Mexican drug cartel leader Ovidio Guzman, a son of incarcerated kingpin Joaquin "El Chapo" Guzman, has been arrested by Mexican authorities, five officials familiar with the matter told Reuters on Thursday.
News of the capture came after a night of violence in the city of Culiacan in the northern state of Sinaloa, home to the drug cartel of the same name, and one of the world's most powerful narcotics trafficking organizations.
Ovidio, who has become a key figure in the Sinaloa Cartel since the arrest of his father, was briefly detained in 2019 by security forces, but quickly released to end violent retribution from his gang in an embarrassing setback for the government.
His capture comes just days before a North American leaders' summit in Mexico City next week, which US President Joe Biden will attend and at which security issues are on the agenda.
One of the Mexican officials said Guzman's arrest was likely to prove a welcome addition to US-Mexico cooperation on security ahead of Biden's visit.
The United States had offered a $5 million reward for information leading to the arrest or conviction of Ovidio.
Subsequent violence in Sinaloa
Mexican airline Aeromexico said the fuselage of a plane scheduled to fly from Culiacan, Sinaloa to Mexico City was hit by gunfire Thursday morning, though no clients or employees were harmed.
Videos on social media showed gunfire at the Culiacan airport, which has since closed for the day amid violence across the city.
The opioid epidemic
A surge in overdose deaths in the United States, fueled by the synthetic opioid fentanyl, has led to increased pressure on Mexico to combat the organizations - such as the Sinaloa Cartel - responsible for producing and shipping the drug.
For Tomas Guevara, a security expert at the Autonomous University of Sinaloa, Guzman's arrest helps save face for Mexican law enforcement following the humiliation of having to let El Chapo's son go in 2019.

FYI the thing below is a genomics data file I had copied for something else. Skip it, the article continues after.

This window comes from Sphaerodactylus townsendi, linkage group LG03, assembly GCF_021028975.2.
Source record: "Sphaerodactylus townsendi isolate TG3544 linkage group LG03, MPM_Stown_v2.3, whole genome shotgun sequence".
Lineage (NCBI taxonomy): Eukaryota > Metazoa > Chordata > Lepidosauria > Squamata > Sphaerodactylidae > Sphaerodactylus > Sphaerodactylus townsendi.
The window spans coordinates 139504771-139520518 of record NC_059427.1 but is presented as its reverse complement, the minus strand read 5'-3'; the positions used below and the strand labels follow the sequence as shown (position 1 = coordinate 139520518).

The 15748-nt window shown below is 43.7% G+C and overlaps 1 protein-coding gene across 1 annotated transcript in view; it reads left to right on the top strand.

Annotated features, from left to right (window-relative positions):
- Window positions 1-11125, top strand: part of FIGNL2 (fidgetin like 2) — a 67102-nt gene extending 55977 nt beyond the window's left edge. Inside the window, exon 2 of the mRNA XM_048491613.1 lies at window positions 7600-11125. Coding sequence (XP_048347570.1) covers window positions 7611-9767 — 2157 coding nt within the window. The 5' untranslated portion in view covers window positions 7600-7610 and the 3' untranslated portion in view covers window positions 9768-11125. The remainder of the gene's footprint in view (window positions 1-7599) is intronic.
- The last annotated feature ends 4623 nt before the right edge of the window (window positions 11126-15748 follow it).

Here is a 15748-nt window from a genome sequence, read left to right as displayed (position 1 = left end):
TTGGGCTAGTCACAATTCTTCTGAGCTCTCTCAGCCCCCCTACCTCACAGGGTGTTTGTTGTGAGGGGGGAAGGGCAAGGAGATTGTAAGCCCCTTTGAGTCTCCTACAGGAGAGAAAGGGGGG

"The detention of Ovidio is finally the culmination of something that was planned three years ago," he said.
It might also herald a change in approach by the government, Guevara added, after criticism from many security experts that President Andres Manuel Lopez Obrador had gone soft on the cartels, an accusation he denies.
The president argues the confrontational tactics of his predecessors were unsuccessful and only caused more bloodshed, saying he would instead pursue a strategy of "hugs not bullets."
Residents urged to stay indoors
On Thursday morning, security forces were attempting to contain a violent reaction to the arrest in the Culiacan area by Guzman's associates, the same official said.
The city's airport was closed and will remain so until Thursday night, it said on Twitter.
Local government urged people to stay indoors and said schools and administrative offices were closed due to the violence. Unverified videos on social media appeared to show heavy gunfire, including from helicopters during the night. Street blockades had also been erected.
"We ask the citizens of Culiacan not to leave home due to the blockades that have occurred in different parts of the city," Culiacan Mayor Juan de Dios Gamez wrote on Twitter.
Joaquin Guzman, 65, was convicted in New York in 2019 of trafficking billions of dollars of drugs to the United States and conspiring to murder enemies. He is serving a life sentence at Colorado's Supermax, the most secure US federal prison.